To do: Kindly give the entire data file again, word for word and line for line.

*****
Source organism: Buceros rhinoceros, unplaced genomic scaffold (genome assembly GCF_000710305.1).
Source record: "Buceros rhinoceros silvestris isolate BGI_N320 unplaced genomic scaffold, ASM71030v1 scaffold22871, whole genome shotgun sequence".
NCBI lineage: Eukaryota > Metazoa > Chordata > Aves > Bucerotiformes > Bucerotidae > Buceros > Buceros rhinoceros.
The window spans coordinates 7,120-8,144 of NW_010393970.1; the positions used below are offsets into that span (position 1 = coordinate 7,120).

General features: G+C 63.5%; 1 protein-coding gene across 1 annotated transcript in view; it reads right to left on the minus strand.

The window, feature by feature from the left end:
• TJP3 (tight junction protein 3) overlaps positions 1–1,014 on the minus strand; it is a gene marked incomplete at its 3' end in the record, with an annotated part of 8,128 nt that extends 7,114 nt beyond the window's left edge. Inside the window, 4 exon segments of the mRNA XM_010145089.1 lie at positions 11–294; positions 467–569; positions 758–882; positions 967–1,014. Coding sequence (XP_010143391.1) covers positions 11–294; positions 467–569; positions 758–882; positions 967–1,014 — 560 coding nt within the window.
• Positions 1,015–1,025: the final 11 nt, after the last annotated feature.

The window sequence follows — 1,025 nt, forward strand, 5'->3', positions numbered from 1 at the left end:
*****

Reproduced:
Source organism: Buceros rhinoceros, unplaced genomic scaffold (genome assembly GCF_000710305.1).
Source record: "Buceros rhinoceros silvestris isolate BGI_N320 unplaced genomic scaffold, ASM71030v1 scaffold22871, whole genome shotgun sequence".
NCBI lineage: Eukaryota > Metazoa > Chordata > Aves > Bucerotiformes > Bucerotidae > Buceros > Buceros rhinoceros.
The window spans coordinates 7,120-8,144 of NW_010393970.1; the positions used below are offsets into that span (position 1 = coordinate 7,120).

General features: G+C 63.5%; 1 protein-coding gene across 1 annotated transcript in view; it reads right to left on the minus strand.

The window, feature by feature from the left end:
• TJP3 (tight junction protein 3) overlaps positions 1–1,014 on the minus strand; it is a gene marked incomplete at its 3' end in the record, with an annotated part of 8,128 nt that extends 7,114 nt beyond the window's left edge. Inside the window, 4 exon segments of the mRNA XM_010145089.1 lie at positions 11–294; positions 467–569; positions 758–882; positions 967–1,014. Coding sequence (XP_010143391.1) covers positions 11–294; positions 467–569; positions 758–882; positions 967–1,014 — 560 coding nt within the window.
• Positions 1,015–1,025: the final 11 nt, after the last annotated feature.

The window sequence follows — 1,025 nt, forward strand, 5'->3', positions numbered from 1 at the left end: